Anna works as a part-time nanny for Ilana Landsberg-Lewis, whose parents are Stephen Lewis and Michele Landsberg, two of the best-known and loved social activists in this country. Michele had a feminist newspaper column for years, has written many books and is involved in countless good causes; her husband was an NDP politician, then at the U.N., and is now the Canadian envoy in charge of AIDS advocacy in Africa. Ilana runs the Stephen Lewis Foundation. She has two young sons, 4 and 7.
Her love is Lorraine Segato, rock star, whose band Parachute Club was one of the fixtures of Queen Street West in the heyday of Toronto's groovy club scene. The two have been living together for some time and were married yesterday afternoon at a huge estate in Paris, Ontario, owned by a gay millionaire who paid for the entire event - 50 guests in a lush garden in the hot fall sunshine, the ceremony written by the couple and presided over by Eve Ensler, writer of The Vagina Monologues and an ordained minister, followed by a banquet. A film of the afternoon's events ran in loops above the stage throughout the evening.
And then, the party on Queen Street West West, as the further reaches of the street are now known. I was Anna's date. And what a group was assembled - an extraordinary mix of Canadian, particularly Toronto, creme de la creme - gay royalty, leftist Jewish activist royalty and African royalty, perhaps literally in that case. I knew more faces than names. For example, I spent some time chatting to Stephen Lewis's interesting sister Nina, only to be told that she is the famous architect Daniel Liebeskind's wife and business partner. And of course Ilana's brother Avi Lewis and his superstar wife Naomi Klein were there. What a family!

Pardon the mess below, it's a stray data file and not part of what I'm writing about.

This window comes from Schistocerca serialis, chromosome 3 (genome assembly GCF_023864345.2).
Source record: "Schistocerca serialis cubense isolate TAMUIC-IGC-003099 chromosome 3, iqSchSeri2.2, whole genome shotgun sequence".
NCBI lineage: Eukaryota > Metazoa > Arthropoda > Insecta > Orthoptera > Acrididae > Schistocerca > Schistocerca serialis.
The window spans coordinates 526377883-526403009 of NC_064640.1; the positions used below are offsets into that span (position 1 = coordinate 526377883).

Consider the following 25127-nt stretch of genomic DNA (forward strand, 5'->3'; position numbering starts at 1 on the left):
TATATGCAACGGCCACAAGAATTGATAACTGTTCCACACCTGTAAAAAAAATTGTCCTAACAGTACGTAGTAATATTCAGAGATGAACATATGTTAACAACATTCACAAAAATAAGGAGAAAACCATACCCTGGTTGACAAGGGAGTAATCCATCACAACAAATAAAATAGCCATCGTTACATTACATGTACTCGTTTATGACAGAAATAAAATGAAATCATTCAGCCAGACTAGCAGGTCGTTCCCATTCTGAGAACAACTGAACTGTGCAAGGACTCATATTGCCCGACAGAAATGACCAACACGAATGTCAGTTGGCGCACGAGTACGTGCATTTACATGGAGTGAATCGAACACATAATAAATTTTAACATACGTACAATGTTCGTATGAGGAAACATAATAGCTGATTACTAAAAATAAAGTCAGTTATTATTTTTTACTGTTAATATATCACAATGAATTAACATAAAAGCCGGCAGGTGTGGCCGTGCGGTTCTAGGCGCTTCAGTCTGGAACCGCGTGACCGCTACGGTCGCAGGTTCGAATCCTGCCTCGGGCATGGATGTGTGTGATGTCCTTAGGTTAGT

I talked with old friend Gerry Caplan and his wife Carol - Gerry, writer and activist, is a leftist pundit and the Canadian expert on the massacres in Rwanda, and Carol is a key figure in provincial labour relations - and to a beautiful woman with thick white hair - Barbara Coloroso, author of "Children are worth it," my bible when the kids were growing up.
"I went to hear you speak once," I told her, "and the product of your advice is playing with Ilana's kids in the next room." Barbara turned from general parenting advice to a book on dealing with bullying and from there, a hugely painful leap to a book on genocide. She told me she is supposed to be writing another book about this last topic and has found she just can't. She has grandchildren now and wants to return to parenting advice. She's on the board of the Lewis Foundation and had flown in from Colorado for the event.
Then I chatted with another old friend, Susan Feldman, executive producer of literary programming at the CBC. We discussed my afternoon spent cleaning my kitchen, as I usually do from 3 to 4 on Sundays while listening to Eleanor Wachtel's superb literary interview program. And then with Ann-Marie Macdonald, one of only two Canadians to have been selected for Oprah's book club and to have appeared on her show. It's exactly 20 years since the opening of the Phantom of the Opera, which my then-husband produced for Garth Drabinsky; Ann-Marie was one of our guests in the limo that spectacular night. She and her partner Alissa have two children; Alissa is a busy director so Ann-Marie is the stay-at-home parent.